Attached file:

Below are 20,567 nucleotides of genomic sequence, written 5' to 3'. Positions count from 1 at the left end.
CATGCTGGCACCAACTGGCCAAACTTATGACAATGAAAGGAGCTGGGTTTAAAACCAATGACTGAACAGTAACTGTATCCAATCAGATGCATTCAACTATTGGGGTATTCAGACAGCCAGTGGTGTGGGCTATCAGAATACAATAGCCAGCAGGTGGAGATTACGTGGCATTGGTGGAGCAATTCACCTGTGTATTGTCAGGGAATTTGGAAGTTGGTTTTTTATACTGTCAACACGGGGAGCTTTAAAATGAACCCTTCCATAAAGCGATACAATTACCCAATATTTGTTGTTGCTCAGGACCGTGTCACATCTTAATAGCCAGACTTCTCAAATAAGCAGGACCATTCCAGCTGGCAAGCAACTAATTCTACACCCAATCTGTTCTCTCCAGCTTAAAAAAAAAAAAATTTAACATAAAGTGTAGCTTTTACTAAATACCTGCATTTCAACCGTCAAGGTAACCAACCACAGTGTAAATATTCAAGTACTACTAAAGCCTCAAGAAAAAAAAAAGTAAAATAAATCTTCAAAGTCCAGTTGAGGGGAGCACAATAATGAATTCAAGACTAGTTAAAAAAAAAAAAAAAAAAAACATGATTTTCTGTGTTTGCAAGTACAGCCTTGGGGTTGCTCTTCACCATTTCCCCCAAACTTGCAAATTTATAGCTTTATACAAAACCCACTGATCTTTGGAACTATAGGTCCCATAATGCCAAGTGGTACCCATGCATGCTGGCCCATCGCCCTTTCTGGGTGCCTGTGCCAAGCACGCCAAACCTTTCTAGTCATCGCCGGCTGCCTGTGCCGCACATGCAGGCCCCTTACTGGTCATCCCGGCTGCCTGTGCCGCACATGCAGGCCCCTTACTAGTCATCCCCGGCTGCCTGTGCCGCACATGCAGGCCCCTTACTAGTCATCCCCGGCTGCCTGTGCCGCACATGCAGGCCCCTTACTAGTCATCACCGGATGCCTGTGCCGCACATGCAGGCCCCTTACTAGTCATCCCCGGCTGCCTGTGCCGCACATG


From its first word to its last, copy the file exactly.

Below are 20,567 nucleotides of genomic sequence, written 5' to 3'. Positions count from 1 at the left end.
CATGCTGGCACCAACTGGCCAAACTTATGACAATGAAAGGAGCTGGGTTTAAAACCAATGACTGAACAGTAACTGTATCCAATCAGATGCATTCAACTATTGGGGTATTCAGACAGCCAGTGGTGTGGGCTATCAGAATACAATAGCCAGCAGGTGGAGATTACGTGGCATTGGTGGAGCAATTCACCTGTGTATTGTCAGGGAATTTGGAAGTTGGTTTTTTATACTGTCAACACGGGGAGCTTTAAAATGAACCCTTCCATAAAGCGATACAATTACCCAATATTTGTTGTTGCTCAGGACCGTGTCACATCTTAATAGCCAGACTTCTCAAATAAGCAGGACCATTCCAGCTGGCAAGCAACTAATTCTACACCCAATCTGTTCTCTCCAGCTTAAAAAAAAAAAAATTTAACATAAAGTGTAGCTTTTACTAAATACCTGCATTTCAACCGTCAAGGTAACCAACCACAGTGTAAATATTCAAGTACTACTAAAGCCTCAAGAAAAAAAAAAGTAAAATAAATCTTCAAAGTCCAGTTGAGGGGAGCACAATAATGAATTCAAGACTAGTTAAAAAAAAAAAAAAAAAAAACATGATTTTCTGTGTTTGCAAGTACAGCCTTGGGGTTGCTCTTCACCATTTCCCCCAAACTTGCAAATTTATAGCTTTATACAAAACCCACTGATCTTTGGAACTATAGGTCCCATAATGCCAAGTGGTACCCATGCATGCTGGCCCATCGCCCTTTCTGGGTGCCTGTGCCAAGCACGCCAAACCTTTCTAGTCATCGCCGGCTGCCTGTGCCGCACATGCAGGCCCCTTACTGGTCATCCCGGCTGCCTGTGCCGCACATGCAGGCCCCTTACTAGTCATCCCCGGCTGCCTGTGCCGCACATGCAGGCCCCTTACTAGTCATCCCCGGCTGCCTGTGCCGCACATGCAGGCCCCTTACTAGTCATCACCGGATGCCTGTGCCGCACATGCAGGCCCCTTACTAGTCATCCCCGGCTGCCTGTGCCGCACATG